How to Extend Kitchen Cabinets to the Ceiling

15 Materials
6 Hours

It's been over two years since we've done this project, and I'm still so happy we did! We got extra storage, plus the room looks larger/taller because your eye is drawn all the way to the ceiling! If you, too, have thought about extending your cabinets, this might be a great way to do it - though keep in mind, depending on the depth of your cabinets, this may either note work for you, or may need some modification based on your own measurements. I share simply to give you the basic plan for how to tackle this in your own home if you choose! (And yes, there are plenty of other methods to doing this - I'm just sharing what worked best for us!) You can learn more about our top to bottom $2500 DIY kitchen renovation over on my blog!

This is the finished kitchen, which has gone through several other changes since we first renovated it - the cabinet cubby extension we rigged up is still one of my favorite projects to date!

Step 1

Measure and cut with the miter saw your “shiplap” underlayment strips to the size you need so that they fit flush with your cabinets. (Optional - you can always leave the regular wall behind as well).

Step 2

Mark your wall studs with your stud finder, and nail the shiplap boards to your wall (in the studs) above the top of your cabinets. Use a popsicle stick as a spacer between the boards. Measure the tops of your cabinets and cut your plywood underlayment to size so you create “floors” for your cubbies. This step is optional, but the tops of our cabinets were one: gross (yes we cleaned them, but there was stuff up there we just couldnt get off), and two: had weird holes in them – who knows why. So we wanted a fresh, clean slate, if you will.

Nail your floors to the tops of the cabinets – be SURE you are using nails that are short enough that they wont poke through the inside of the top of your cabinets. Here, I tried to nail on the edges, as to ensure the nails are going into a vertical piece of wood (the fronts and backs of your cabinets), rather then the top piece, to make EXTRA sure my nails wouldn’t poke through. But, even had I nailed in the exact middle of the top of my cabinet, I still would have been safe, as I purchased 5/8″ brad nails specifically to ensure no pointy ends would wind up on the inside of my cabinets! Fill holes and any seams with wood fill - sand until smooth.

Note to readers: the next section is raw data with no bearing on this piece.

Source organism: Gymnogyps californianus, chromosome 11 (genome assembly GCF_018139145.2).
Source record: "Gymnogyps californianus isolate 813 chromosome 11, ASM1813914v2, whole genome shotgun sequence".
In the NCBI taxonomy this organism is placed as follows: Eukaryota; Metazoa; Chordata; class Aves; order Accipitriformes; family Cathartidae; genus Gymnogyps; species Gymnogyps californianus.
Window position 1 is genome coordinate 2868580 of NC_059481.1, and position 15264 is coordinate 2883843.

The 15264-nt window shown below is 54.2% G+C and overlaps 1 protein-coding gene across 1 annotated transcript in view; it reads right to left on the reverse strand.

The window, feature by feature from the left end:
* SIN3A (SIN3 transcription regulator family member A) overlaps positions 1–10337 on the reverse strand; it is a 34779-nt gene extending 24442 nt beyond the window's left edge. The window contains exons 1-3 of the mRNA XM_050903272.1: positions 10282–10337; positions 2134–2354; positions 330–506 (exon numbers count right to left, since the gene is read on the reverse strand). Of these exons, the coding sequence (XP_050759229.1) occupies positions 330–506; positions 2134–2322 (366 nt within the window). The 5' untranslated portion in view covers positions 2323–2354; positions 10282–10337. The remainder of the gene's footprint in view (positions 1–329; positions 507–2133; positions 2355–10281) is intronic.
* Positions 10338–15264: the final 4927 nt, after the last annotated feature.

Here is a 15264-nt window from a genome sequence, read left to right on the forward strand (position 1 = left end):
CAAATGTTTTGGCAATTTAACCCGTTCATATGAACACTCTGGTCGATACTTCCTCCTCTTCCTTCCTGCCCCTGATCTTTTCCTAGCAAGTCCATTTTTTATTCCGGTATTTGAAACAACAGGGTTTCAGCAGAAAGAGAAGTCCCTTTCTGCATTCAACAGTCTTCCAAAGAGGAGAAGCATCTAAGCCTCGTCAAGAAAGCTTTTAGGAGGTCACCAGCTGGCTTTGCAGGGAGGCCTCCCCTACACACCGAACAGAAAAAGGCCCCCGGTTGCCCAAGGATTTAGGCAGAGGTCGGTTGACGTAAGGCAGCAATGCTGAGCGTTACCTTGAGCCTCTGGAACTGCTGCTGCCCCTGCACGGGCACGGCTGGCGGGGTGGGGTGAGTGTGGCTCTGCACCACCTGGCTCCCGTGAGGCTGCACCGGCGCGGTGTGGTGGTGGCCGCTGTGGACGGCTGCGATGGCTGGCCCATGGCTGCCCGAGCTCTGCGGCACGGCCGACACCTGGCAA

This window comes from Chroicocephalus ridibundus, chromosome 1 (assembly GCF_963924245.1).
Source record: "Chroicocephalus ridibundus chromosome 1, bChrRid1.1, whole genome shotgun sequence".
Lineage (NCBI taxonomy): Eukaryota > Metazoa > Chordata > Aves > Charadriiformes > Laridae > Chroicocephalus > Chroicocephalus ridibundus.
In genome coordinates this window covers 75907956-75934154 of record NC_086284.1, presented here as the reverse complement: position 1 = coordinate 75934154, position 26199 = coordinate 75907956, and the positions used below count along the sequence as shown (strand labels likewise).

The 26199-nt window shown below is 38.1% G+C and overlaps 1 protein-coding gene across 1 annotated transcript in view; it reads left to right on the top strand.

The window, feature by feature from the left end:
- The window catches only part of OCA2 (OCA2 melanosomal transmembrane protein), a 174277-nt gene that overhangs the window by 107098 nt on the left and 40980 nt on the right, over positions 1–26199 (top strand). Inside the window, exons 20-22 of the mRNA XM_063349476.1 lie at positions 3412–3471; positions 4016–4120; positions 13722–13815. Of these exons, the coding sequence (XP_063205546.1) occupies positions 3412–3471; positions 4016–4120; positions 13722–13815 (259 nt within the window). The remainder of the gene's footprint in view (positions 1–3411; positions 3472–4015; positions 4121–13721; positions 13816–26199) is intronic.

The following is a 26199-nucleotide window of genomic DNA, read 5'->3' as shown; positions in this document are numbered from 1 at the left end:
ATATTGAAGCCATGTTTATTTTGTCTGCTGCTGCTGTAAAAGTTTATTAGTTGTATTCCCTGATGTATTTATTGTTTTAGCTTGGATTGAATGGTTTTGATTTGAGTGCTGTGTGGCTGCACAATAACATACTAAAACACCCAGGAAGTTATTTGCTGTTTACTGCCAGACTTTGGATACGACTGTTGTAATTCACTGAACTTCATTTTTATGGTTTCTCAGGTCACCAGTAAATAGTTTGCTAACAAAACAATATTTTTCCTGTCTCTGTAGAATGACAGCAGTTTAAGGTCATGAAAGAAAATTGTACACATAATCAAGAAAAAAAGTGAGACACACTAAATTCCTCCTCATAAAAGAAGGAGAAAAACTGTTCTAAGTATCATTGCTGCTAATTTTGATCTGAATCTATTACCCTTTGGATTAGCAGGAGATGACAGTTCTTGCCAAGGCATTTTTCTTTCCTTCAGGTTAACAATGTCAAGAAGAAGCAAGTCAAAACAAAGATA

Step 3

Insert the cubby “walls” wherever you choose – we have 5 cubbies on our main cabinets, and one large one over the fridge (more on that below as we did that one a bit differently). These walls are a 2"x12" piece of wood cut to size. Our cabinets were about 12" deep, so this worked perfectly, we just had to cut for the height we needed.

Step 4

Use your L brackets to secure the cubby “walls: to the cubby “floors” and the ceiling. Again, be sure you are using screws that will not be too long so as to poke through the tops and to the inside of your cabinets. We used 5/8″ screws and our Ryobi drill. We used a smaller L bracket on top and drilled it very close to the front of the “wall” and into the ceiling so it is hidden by the crown molding we installed at the end. The larger L brackets on the "floor" of the cubbies were ultimately painted and virtually invisible when actually in the kitchen.